acres under glass. Many colonies are also required for the same purpose in New Jersey, Ohio, and several other states. Pollination was formerly effected by hand; but bees have proved more efficient pollinators, and enormous crops of cucumbers are obtained, which are more uniform in size and shape. Unfortunately the bees often beat against the glass in their efforts to escape into the open, until they fall exhausted to the floor and die by hundreds. Many also perish from lack of sufficient stores, so that, as a matter of course, new colonies are required each year. The cucumber has been in cultivation in India for over 3000 years, and was known to the Greeks and Romans. According to De Candolle, it was one of the fruits of Egypt regretted by the Israelites in the desert.

Muskmelons and cantaloupes are cultivated chiefly in New Jersey, Delaware, southern Illinois, Georgia, Florida, Colorado, and California. In the northern states the watermelon acreage is largest in New Jersey, Delaware, Indiana, southern Illinois, and eastern Iowa. In the southern states the largest acreage is in the Carolinas, Georgia, Florida, Oklahoma, and eastern Texas. There is also a large area in Imperial Valley, California. These species yield nectar freely and for a long time, often until frost.

CURRANT (Ribes).—More than fifty species of currants and gooseberries are widely distributed in North America. They bloom early and furnish pollen and nectar. The cultivated varieties occur chiefly in the northeastern states. They are largely dependent on bees for pollination, and in their absence would produce little fruit. The Missouri gooseberry (R. gracile) is considered a fair honey plant in the middle states.

DANDELION (Taraxicum officinale). — Other English names are lion's tooth, blowball, yellow gowan, and priest’s crown. Widely distributed over Europe, Asia, North America, the Arctic regions, and in many other parts of the civilized world. The dandelion is a better honey plant than is commonly supposed. On many farms in Ontario and Quebec it produces more honey in spring than any other plant. At Ottawa, if the weather is warm and fair during the last two weeks of May, a strong colony will store 30 to 40 pounds in the super. In Vermont, at Middlebury, the brood-chambers are at times packed with dandelion honey; and when the supers are put on the hives it is carried above to the detriment of the white-clover surplus. Comb made during dandelion bloom is colored by the pollen a beautiful shade of yellow. At Boulder, Colorado, it is common for the hives to be filled with dandelion honey, and a few beekeepers have extracted and placed it on the market. A surplus of dandelion honey has also been reported from central Illinois and western Iowa. But while always valuable for pollen, in many localities it yields little nectar, as in northern Ohio and southern Maine.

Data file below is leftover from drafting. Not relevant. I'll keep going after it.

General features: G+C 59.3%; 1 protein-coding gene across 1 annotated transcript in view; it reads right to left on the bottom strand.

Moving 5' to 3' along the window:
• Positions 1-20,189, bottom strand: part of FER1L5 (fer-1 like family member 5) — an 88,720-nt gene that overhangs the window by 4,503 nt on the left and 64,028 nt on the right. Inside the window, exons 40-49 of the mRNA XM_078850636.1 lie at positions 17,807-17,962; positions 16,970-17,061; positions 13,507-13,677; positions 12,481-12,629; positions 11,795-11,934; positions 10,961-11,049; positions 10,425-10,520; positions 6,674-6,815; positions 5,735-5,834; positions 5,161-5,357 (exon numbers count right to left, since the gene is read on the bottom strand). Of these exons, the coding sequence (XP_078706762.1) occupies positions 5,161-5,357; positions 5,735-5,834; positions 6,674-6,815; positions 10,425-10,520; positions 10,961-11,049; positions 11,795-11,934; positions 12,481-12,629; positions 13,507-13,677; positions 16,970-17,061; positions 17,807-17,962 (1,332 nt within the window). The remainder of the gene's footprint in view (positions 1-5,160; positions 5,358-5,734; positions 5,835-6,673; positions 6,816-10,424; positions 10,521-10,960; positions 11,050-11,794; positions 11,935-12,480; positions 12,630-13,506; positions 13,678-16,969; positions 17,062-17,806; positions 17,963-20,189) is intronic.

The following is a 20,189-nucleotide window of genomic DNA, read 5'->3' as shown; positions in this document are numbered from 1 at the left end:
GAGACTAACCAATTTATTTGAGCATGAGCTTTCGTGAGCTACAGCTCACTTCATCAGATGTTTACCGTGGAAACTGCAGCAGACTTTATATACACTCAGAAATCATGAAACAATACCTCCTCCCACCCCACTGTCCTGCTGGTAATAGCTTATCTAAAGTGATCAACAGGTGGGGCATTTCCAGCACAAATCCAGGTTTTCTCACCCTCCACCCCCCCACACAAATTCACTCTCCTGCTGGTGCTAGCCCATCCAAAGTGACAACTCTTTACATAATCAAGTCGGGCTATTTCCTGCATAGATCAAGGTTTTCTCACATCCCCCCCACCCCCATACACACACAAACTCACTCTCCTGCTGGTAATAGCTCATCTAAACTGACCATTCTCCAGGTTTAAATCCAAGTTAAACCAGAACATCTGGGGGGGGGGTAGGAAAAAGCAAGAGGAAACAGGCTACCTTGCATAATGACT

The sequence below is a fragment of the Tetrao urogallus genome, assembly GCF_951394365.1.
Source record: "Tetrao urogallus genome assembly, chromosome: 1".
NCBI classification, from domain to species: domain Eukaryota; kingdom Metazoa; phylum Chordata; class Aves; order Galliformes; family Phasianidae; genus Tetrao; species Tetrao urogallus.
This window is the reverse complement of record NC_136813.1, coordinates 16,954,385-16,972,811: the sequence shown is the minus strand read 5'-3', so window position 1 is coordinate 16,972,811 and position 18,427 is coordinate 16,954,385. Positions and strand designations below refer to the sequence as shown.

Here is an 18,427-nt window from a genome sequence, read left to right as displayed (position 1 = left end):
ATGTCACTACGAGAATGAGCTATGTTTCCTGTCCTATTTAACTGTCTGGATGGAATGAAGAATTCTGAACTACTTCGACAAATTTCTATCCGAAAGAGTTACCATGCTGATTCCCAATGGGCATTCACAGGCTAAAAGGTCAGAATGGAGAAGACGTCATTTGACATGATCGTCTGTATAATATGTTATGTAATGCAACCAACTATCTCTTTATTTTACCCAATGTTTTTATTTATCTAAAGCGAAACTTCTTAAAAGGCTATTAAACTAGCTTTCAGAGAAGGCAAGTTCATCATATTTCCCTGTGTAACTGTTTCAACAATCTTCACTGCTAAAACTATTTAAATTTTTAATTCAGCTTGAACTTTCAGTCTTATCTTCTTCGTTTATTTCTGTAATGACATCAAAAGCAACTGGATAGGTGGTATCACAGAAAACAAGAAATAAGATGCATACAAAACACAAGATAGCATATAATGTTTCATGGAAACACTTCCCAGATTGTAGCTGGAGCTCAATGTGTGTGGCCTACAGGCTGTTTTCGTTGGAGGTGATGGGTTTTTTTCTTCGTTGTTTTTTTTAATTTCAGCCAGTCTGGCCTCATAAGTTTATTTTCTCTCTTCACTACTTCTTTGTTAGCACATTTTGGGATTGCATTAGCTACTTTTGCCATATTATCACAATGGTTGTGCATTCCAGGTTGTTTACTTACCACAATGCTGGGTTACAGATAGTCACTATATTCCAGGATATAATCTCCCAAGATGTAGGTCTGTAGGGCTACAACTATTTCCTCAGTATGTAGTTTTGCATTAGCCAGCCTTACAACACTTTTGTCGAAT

The honey is deep yellow, and sometimes granulates in a week or two after extracting. It has a strong not to say rank flavor, with the aroma of the flowers, and probably would not be liked by persons accustomed to a mild honey. It improves with age. Owing to its tendency to granulate it would not be a desirable winter food for bees; but, as it is gathered so early, none is left by fall.

The dandelion belongs to the Compositae, and is related to the hawkweed and chicory. The head, or capitulum, consists of from 100 to 200 florets. The corolla of each floret is strap-shaped, but at the base unites to form a short tube which holds the nectar. (See Frontispiece.) At night and in damp weather the head closes so that there is little visible except a protecting whorl of green bracts. The pollen and nectar are thus completely sheltered from dew and rain. In fair weather the hour of opening in the morning varies from 6 to 8 or 9 o’clock, and the time of closing from 2 p. m. until sunset, according to the month and latitude. The flowers open much later in September than in mid-summer, and in northern than in southern regions. The dandelions often bloom a second time in the fall, but much less freely than in spring. (Fig. 54.)

As the nectar and pollen are readily accessible, a great variety of insects are attracted, and more than one hundred different species of bees and flies have been observed seeking the flower food of this species. The supply of nectar is usually